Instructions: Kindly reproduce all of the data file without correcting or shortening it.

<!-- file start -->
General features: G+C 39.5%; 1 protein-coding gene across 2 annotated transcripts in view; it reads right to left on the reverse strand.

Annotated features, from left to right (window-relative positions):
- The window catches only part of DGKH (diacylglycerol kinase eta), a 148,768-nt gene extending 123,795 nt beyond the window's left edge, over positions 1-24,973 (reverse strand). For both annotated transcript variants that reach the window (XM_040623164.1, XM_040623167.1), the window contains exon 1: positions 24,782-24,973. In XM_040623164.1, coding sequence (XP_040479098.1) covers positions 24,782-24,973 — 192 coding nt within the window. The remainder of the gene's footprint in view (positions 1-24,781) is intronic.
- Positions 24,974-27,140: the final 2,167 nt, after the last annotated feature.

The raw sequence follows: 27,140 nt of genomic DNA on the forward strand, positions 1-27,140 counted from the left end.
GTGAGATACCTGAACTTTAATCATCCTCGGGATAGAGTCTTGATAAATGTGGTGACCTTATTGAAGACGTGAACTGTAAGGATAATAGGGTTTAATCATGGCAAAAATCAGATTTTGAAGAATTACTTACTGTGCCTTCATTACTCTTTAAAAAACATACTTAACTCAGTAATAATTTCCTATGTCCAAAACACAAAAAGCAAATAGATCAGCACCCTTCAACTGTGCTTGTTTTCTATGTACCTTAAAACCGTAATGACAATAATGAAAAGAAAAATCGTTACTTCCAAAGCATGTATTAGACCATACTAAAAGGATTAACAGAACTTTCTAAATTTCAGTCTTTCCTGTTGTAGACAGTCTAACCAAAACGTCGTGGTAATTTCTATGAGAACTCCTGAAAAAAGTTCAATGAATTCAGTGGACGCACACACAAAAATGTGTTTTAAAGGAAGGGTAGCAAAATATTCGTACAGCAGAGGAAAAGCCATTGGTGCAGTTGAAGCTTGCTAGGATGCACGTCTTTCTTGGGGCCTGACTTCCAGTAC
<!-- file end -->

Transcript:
General features: G+C 39.5%; 1 protein-coding gene across 2 annotated transcripts in view; it reads right to left on the reverse strand.

Annotated features, from left to right (window-relative positions):
- The window catches only part of DGKH (diacylglycerol kinase eta), a 148,768-nt gene extending 123,795 nt beyond the window's left edge, over positions 1-24,973 (reverse strand). For both annotated transcript variants that reach the window (XM_040623164.1, XM_040623167.1), the window contains exon 1: positions 24,782-24,973. In XM_040623164.1, coding sequence (XP_040479098.1) covers positions 24,782-24,973 — 192 coding nt within the window. The remainder of the gene's footprint in view (positions 1-24,781) is intronic.
- Positions 24,974-27,140: the final 2,167 nt, after the last annotated feature.

The raw sequence follows: 27,140 nt of genomic DNA on the forward strand, positions 1-27,140 counted from the left end.
GTGAGATACCTGAACTTTAATCATCCTCGGGATAGAGTCTTGATAAATGTGGTGACCTTATTGAAGACGTGAACTGTAAGGATAATAGGGTTTAATCATGGCAAAAATCAGATTTTGAAGAATTACTTACTGTGCCTTCATTACTCTTTAAAAAACATACTTAACTCAGTAATAATTTCCTATGTCCAAAACACAAAAAGCAAATAGATCAGCACCCTTCAACTGTGCTTGTTTTCTATGTACCTTAAAACCGTAATGACAATAATGAAAAGAAAAATCGTTACTTCCAAAGCATGTATTAGACCATACTAAAAGGATTAACAGAACTTTCTAAATTTCAGTCTTTCCTGTTGTAGACAGTCTAACCAAAACGTCGTGGTAATTTCTATGAGAACTCCTGAAAAAAGTTCAATGAATTCAGTGGACGCACACACAAAAATGTGTTTTAAAGGAAGGGTAGCAAAATATTCGTACAGCAGAGGAAAAGCCATTGGTGCAGTTGAAGCTTGCTAGGATGCACGTCTTTCTTGGGGCCTGACTTCCAGTAC